Spooky Poster for a Spooky Play
The best part of creating the images for a spooky play poster is the opportunity to collaborate with a wonderfully creative team.
I sat down with director Jill Tokac, producer Jim Ansart and stage manager Sophia Fortuna, to kick off the marketing for Dr. Jekyll and Mr. Hyde at The Footlight Club, America’s oldest continuously running community theater.
As per our usual methodology, we started with the story themes, and Jill’s overall look for the production. It branched into how the images might be used for a postcard mailer, poster for local venues, and banners and other content for the theater’s social media.
Ideas flowed back and forth. Concepts were scribbled and sketched. “It’s a spooky play. Make it a spooky poster.”
By the end of the meeting, we had a blue print for the poster and character portrait shoot.
Spooky Poster Themes In Preproduction
Most of us have at least a passing familiarity with Robert Louis Stevenson’s Gothic story of The Strange Case of Dr. Jekyll and Mr. Hyde, the novella that defined the gothic horror genre.
The duality of human nature and the struggle between good and evil are the driving themes.
His tale has gone on to influence so much of pop culture. It even is cited by Stan Lee as one of the inspirations for The Hulk.
Planning for a Spooky Play Poster
I started with some horror lighting image searches, just to get in the mood.
Over the years, I have built up an extensive slush library of various posters and images that looked interest.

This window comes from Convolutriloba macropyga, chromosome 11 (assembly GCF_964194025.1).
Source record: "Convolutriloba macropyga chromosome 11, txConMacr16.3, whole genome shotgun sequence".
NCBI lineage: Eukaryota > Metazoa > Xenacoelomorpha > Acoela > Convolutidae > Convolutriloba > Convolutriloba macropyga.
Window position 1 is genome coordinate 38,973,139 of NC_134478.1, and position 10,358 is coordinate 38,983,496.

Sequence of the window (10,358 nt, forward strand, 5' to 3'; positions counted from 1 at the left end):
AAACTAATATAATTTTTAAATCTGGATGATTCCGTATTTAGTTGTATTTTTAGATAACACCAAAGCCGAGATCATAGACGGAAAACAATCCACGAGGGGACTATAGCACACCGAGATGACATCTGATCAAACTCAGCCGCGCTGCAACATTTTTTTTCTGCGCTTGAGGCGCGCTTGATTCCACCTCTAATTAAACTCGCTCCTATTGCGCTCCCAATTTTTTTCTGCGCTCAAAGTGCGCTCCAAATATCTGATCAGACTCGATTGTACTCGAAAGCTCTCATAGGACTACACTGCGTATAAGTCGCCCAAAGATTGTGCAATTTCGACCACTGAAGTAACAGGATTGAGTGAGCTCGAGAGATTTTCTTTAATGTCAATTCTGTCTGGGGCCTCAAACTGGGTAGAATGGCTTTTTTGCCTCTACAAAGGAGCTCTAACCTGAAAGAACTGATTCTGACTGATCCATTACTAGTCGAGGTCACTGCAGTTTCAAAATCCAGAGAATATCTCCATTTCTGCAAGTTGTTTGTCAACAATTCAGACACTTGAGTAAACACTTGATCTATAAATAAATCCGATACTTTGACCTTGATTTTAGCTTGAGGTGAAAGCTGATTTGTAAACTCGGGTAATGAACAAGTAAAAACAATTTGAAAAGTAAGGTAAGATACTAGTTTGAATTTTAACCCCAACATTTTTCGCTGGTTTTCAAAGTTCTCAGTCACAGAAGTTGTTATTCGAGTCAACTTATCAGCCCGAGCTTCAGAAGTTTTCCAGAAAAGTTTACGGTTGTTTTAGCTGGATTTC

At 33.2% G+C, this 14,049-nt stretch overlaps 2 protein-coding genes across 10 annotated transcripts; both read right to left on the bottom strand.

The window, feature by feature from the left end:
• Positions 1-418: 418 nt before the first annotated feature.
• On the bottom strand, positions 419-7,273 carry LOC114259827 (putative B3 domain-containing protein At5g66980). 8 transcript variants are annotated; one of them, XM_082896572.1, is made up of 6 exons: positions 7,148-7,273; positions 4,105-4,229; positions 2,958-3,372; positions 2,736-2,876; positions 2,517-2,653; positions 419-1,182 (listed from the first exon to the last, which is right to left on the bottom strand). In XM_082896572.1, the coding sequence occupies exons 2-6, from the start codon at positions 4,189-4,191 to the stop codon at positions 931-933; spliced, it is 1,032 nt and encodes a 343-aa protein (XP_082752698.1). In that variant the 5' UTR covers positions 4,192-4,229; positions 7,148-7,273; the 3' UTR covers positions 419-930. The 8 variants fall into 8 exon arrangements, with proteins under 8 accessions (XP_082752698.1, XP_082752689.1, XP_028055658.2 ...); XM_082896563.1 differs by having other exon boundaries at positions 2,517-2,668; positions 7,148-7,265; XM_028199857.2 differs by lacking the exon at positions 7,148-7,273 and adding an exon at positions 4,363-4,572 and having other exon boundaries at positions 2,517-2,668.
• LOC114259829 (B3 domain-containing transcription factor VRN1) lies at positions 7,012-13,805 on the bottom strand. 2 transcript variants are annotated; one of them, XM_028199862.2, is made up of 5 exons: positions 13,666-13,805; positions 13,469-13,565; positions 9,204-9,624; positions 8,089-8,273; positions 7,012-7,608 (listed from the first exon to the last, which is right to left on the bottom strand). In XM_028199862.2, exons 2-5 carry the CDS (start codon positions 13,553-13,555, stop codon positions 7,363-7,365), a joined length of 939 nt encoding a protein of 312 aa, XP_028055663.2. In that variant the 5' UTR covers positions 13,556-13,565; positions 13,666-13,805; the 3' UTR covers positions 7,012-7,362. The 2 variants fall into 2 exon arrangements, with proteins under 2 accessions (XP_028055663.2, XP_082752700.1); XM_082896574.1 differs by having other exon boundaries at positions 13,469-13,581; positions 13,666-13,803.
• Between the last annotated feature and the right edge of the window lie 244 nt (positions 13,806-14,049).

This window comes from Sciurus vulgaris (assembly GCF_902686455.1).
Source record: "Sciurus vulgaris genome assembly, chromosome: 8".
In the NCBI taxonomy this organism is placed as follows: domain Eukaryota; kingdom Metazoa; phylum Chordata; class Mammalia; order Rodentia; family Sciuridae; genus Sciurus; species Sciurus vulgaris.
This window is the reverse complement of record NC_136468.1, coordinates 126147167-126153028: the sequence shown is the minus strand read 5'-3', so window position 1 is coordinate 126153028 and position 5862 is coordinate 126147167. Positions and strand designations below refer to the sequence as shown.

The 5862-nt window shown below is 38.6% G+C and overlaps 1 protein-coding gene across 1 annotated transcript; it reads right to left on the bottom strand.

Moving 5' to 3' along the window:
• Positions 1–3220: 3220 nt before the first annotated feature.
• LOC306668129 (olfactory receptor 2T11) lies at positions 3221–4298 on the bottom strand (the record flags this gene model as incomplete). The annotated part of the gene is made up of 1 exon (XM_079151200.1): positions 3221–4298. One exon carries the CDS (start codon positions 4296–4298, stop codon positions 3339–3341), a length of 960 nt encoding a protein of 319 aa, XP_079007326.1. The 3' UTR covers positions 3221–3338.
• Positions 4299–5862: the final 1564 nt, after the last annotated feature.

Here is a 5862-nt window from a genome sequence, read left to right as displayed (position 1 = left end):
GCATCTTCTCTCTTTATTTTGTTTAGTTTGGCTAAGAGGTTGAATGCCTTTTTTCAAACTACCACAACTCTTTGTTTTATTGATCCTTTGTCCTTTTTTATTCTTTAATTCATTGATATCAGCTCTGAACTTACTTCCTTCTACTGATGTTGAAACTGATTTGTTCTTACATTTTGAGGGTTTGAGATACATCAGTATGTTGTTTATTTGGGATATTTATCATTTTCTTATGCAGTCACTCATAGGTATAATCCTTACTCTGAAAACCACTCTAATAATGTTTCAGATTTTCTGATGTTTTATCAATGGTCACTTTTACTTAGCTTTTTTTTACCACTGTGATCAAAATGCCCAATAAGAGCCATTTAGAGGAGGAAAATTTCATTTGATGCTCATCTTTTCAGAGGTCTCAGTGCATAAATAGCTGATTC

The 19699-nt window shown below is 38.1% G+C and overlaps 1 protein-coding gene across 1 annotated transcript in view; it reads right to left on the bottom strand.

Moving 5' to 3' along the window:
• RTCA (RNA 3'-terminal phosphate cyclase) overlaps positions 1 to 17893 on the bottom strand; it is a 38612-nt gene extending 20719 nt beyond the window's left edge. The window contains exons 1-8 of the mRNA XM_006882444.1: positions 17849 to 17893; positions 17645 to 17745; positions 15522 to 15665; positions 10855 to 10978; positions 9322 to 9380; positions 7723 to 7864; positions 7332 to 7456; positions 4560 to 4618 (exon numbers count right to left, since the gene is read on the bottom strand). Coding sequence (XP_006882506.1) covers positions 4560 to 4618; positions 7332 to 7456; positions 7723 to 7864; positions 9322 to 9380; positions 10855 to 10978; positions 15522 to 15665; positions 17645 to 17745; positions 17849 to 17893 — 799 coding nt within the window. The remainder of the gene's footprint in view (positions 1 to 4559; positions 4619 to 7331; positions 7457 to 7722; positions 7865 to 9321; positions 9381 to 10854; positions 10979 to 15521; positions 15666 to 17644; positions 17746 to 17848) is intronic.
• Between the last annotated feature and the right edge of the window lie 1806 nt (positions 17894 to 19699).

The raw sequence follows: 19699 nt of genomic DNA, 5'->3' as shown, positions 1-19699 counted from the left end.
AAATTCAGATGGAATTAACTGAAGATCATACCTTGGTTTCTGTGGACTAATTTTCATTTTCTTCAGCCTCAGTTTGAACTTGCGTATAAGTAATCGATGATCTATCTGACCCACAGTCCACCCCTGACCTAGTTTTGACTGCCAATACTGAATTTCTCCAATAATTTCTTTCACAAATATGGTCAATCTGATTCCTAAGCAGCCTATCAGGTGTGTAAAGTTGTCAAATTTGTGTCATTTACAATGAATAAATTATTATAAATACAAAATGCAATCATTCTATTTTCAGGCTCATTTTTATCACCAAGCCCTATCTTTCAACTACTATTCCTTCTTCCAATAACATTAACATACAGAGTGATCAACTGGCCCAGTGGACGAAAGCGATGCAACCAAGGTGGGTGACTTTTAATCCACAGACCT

This led into some research on the spooky photography done by Hammer Films in the 1950s. Which, of course, rolled into the usual internet rabbit hole/time suck.
But, the poster began to form in my head.
And, along with that vision, I could see a path to get the raw photos I would need to assemble the final illustrations.
Time to start prelighting in the photo studio and get ready for the actors.
The Spooky Poster Photoshoot
The cast and creative team arrived on a dark and stormy evening.
Well, not really. It was a nice, clear October night. Everyone was in good spirits. And, we got to work.
Costumes were ready. Wigs were styled up by WigsbyCaraG. Makeup was applied.
Working with actors on set is always fun.
Since they are already steeped in their characters, and they are used to presenting the core traits to an audience, we can work toward the images we need for the campaign very quickly.
After each actor’s session, we do a quick review to make sure that the images are hitting the tone and story for the poster.
Behind the scenes by Sophia Fortuna
Laying Out Spooky Content
Once upon a time, a photographer mentor of mine said to me, “The audience assumes that everything in your final frame is there on purpose. So, create with intent!”
Of course, we are creating for multiple final frames, depending on the channel. Postcards and posters are usually vertical. The banners are horizontal. And, to mix things up further, there are a few square layouts as well.
So, each element of information on the poster – the title logos, main images and ticket info – all needed to be coherent and flexible.
With that in mind, I built the elements in Photoshop, being careful to name, and group, the 50 plus layers that made up the end results.
The Results of a Spooky Play Poster
So, what happened next? Well, the marketing team at the theater received a folder of digital assets and immediately began plugging them into their road map.
The square versions went on the theater site as icons to sell tickets. They also popped up on their instagram and Facebook feeds. As soon as that went live, the cast and crew started sharing them as well.
The Facebook event banner went live.
The character portraits were added into posts with cast interviews and scheduled for uploading. As soon as they post, the cast and crew are encouraged to share them with their own networks.
And, the posters and postcards were delivered to the theater’s street team volunteers for distribution.
Currently, ticket sales are booming!
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I was approached about about this poster before it had even been cast.
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